All economic activity arises from a scarcity of goods and services in comparison to human wants and needs. There is a human want and need for trustworthy information about the world we live in. Information that is tested, investigated, sorted, checked again, analyzed, and presented in a cogent form. Some people want it because it helps them in their work. Some want it because they regard being well informed as a condition of good citizenship. Some want it so that they can get the jokes on Conan O'Brien's late-night TV show.


So, the demand is there, but the supply is scarce. In the age of too much information, that may seem ludicrous, but information is not what people crave. What they want and need is judgment. Someone they can trust to ferret out the information, dig behind it, and make sense of it. They want analytic depth, skepticism, context, and a presentation that most of all honors their intelligence.

They want stories that are elegantly told and compelling, with the best quality pictures and videos. And they want to be part of the conversation, which makes some of our new blogs so lively and informative. What else besides quality journalism is going to feed this appetite? Quality journalism is expensive. The Times spends millions of dollars to maintain a fully staffed bureau of reporters and photographers in Baghdad, at a time when almost everything, everyone else, including the television networks, are retreating.

In the immediate aftermath of the Iraq War in 2003, there were over 1,000 foreign journalists covering this story. That number had dwindled to fewer than 100 by last year, and now the number is even smaller. Even with local elections and the compelling question of how a draw-down of troops later this year could play out.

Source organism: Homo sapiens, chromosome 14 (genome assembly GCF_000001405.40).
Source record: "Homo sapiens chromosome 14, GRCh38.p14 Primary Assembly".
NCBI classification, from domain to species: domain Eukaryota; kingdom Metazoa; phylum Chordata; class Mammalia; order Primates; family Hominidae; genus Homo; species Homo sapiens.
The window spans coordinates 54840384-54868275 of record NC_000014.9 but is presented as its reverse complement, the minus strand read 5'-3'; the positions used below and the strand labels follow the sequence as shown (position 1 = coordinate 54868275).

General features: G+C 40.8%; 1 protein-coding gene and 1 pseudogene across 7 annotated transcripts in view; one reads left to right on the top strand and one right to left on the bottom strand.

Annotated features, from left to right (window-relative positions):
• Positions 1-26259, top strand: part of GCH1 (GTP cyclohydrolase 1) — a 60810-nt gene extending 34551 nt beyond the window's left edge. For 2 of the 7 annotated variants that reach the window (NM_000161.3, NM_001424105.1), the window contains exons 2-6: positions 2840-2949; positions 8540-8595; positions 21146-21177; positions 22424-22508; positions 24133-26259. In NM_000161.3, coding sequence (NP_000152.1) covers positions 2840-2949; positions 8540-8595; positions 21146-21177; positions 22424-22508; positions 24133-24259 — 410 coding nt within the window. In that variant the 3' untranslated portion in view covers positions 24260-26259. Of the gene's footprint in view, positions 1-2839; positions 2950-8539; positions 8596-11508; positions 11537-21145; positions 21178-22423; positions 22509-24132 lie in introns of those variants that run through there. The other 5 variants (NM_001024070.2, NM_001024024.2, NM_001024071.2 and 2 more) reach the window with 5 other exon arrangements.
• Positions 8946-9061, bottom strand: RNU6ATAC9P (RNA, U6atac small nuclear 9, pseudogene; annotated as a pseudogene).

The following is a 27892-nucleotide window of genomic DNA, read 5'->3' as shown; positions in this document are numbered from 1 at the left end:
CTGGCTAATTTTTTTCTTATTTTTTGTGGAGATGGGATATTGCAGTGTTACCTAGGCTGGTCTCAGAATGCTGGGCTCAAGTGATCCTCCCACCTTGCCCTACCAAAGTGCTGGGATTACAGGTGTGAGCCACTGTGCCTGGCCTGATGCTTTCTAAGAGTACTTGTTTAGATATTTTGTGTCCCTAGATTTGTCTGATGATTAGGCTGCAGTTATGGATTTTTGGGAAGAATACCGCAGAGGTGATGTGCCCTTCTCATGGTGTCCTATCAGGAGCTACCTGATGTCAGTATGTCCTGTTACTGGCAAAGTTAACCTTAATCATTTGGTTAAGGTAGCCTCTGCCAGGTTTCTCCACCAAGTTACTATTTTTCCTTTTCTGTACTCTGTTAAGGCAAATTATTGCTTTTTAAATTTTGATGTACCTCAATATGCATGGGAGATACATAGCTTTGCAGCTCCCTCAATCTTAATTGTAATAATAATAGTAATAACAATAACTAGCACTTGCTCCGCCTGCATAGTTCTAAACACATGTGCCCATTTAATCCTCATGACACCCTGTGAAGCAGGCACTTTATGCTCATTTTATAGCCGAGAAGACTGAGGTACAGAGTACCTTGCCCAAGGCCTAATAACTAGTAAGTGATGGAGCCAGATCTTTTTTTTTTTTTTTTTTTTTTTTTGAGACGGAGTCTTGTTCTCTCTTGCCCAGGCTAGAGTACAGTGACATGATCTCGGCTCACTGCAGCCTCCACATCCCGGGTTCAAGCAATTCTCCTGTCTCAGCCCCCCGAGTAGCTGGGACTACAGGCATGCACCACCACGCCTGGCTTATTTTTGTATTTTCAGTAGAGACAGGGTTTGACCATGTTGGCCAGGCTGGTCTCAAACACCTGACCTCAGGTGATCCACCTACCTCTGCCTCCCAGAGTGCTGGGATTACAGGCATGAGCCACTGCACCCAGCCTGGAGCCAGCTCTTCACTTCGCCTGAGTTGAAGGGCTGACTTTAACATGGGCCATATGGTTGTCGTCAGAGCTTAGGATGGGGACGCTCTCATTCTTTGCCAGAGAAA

Even with attacks on the rise again in Baghdad, as some of you may have read on our front page today. The reason the numbers are shrinking is not because Iraq is no longer a compelling or newsworthy subject. It's the cost. In a recent article, the Atlantic Magazine, which I really respect a lot, and read with interest every month, suggested that the Huffington Post or other bloggers could fill the gap if the Times went away.

In fact, the magazine article predicted that the Times would be going out of business in May, a prediction I can tell you with confidence this April 1st is phooey. But anyway, there are some fine blogs out there, that do actual digging and reporting, and the Huffington Post has a very interesting array of bloggers. And it does a good job of aggregating the news each day.

I applaud the recent announcement on Monday, in fact, that the Huffington Post would be underwriting original investigative reporting, perhaps giving work to journalists who have lost their jobs as newspapers have retreated from the investigative field. But without the Times and original reporting by professional journalists, there would not be enough rich, thoroughly reported material to aggregate or riff about. Citizen bloggers played an extremely vital role as eye witnesses during Hurricane Katrina, and during the terrorist attacks earlier this year in Mumbai.